• ” I don’t mind auto-teleport gates if they’re very, very clearly labeled, and designed to prevent against accidental walk-throughs. Or if a teleport is part of a region’s “experience” where it’s designed to surprise you — and you get some warning ahead of time that you’re going to be surprised (though yeah, that kinds of ruins the surprise…)”

        This. (the bolded part in particular) As I’ve been gradually building out Pathlandia, I realize I’ve been subconsciously trying to build an exploratory story into everything I create on the island. Which makes the idea of integrating “sudden and mystical” travel to strange new worlds (grids) as part of the storyline something very compelling from a storyteller’s perspective.

        But I totally agree that the trick is navigating the delicate balance between “fun surprises” and “WTF” moments when deploying instant Hypergates. Which is also true when attempting good storytelling in general.

      • yes. always about interface and honest comunications–TRUST then is built.. and we all know what to expect before we ride the WILD TOAD ride:)
        The web had its issues with security, we learned to run firewalls and virus apps…comcast gives you nortons for free-it saves them time and effort. the 3d web should learn from all the early mistakes of the web…and linking and security /theft issues were all there to learn from….

        theres an old REBOOT cartoon that had unwanted portal hopping in its plot.. cool styles of world changes…. 15 years ago?

        anyhow- security is a way to protect VALUE.. lots will give different things VALUE..but VALUEING others VALUES…is not somthing that can be lost…if we want to have a prayer at not building our own hell…or one better than SLs one room purgatory.;)

        STANDARDS…. thats why they exist to be agreed upon….


        “mr toads” was a fav of mine as a kid… but you TRUSTED ole Walt not to kill ya when the train light came barrelling down on ya… he got that trust over decades of effort.;)

        Todays Virtuality is a different place… Viacom and Disney today different animals, as anyone watching a Miley Cyrus video from disney could tell ya…. or more aptly couldnt tell you what to expect next…. Fox/ GLEE /magazine issue from last week to help show the Funicello factor on amplify…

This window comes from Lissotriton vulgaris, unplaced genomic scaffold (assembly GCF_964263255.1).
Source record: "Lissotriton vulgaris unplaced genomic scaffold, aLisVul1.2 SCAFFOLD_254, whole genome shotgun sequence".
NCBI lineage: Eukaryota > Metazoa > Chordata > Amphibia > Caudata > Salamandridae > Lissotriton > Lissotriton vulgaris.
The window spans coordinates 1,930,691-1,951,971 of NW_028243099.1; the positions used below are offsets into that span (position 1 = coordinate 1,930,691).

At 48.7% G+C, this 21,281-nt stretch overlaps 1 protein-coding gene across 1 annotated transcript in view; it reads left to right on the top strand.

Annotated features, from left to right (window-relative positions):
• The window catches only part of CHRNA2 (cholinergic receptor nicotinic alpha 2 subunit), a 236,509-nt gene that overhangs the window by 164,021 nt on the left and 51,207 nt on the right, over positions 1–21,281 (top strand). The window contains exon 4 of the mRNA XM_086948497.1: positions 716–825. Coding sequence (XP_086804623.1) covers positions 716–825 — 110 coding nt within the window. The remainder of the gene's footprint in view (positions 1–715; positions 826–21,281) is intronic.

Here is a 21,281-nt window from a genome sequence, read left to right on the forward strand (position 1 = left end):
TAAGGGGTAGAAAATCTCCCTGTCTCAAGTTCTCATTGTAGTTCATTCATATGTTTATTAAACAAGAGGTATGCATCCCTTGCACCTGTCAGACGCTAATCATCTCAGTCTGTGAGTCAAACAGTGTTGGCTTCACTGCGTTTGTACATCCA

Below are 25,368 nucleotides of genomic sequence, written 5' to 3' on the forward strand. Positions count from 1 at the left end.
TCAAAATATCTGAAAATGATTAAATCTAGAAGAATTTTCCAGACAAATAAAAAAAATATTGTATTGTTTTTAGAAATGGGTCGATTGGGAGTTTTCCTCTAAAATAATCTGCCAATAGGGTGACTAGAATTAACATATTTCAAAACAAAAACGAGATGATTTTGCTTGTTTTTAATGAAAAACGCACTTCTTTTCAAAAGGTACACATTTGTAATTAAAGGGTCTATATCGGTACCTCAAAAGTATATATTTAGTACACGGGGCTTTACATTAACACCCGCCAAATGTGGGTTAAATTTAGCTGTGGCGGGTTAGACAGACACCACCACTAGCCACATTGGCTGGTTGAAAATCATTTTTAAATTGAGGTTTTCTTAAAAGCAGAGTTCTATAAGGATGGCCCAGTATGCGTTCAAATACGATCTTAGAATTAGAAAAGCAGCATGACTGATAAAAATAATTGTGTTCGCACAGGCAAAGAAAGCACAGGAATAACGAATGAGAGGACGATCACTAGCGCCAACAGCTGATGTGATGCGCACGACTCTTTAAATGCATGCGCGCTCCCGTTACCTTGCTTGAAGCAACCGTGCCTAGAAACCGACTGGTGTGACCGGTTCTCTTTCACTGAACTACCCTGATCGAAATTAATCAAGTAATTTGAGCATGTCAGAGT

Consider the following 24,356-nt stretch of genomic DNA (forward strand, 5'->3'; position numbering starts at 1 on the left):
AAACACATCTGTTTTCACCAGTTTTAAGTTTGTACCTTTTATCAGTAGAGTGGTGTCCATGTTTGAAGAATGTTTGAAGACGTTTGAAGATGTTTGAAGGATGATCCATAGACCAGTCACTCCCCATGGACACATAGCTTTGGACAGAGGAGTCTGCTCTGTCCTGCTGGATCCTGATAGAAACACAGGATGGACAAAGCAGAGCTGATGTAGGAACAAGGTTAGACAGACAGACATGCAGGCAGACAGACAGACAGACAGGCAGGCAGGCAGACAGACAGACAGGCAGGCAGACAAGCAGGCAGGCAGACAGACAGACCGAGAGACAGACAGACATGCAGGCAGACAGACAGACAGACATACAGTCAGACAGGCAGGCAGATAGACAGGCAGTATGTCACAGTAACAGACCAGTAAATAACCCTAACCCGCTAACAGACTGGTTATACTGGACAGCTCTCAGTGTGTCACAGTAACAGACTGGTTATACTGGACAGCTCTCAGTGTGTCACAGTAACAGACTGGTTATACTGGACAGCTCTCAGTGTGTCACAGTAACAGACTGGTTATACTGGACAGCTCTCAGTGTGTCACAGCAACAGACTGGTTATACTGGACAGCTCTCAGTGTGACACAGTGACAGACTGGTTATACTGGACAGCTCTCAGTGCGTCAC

speaking of amplify— that was a good line from stewarts expensive firesign thearte on the mall today…

        “ampify too much and noone can hear anything but noise.”

        virtual days ahead, even more so than in Walts time.

  17. Trevor —

    Dynamically load OAR files would be really cool. You wouldn’t have to have regions up all the time — just load them up as they’re needed! You would need to have a mechanism for activating the scripts, but that shouldn’t be too difficult.

    Today, it takes 2-3 minute to load up an OAR file — more if its really big — so not really practical yet. Unless you’ve got a really fast computer.

    But I believe this is how load-balancing in OpenSim works — I think there’s an English-teaching program in China that does this on a massive scale. Have been trying to get them to talk on the record about it.

    — Maria

    • In my experience, if content is already loaded, it can take up to an hour to load a full sim experience from OAR. Depends on the server, firewall, etc. It’s really the deleting of previous assets that takes up the most time – the way the load OAR works now is that it seems to individually remove each item and verify. I wonder if that’s by design or accident – whether a more efficient SQL query could speed things up.

  18. Just thought of an interesting “stress test” for the Hypergrid.

    1) Set up an “instant” Hypergate portal horizontally oriented in the air.
    2) Set up a similar Hypergate at the destination grid, configured to jump someone back to the first grid.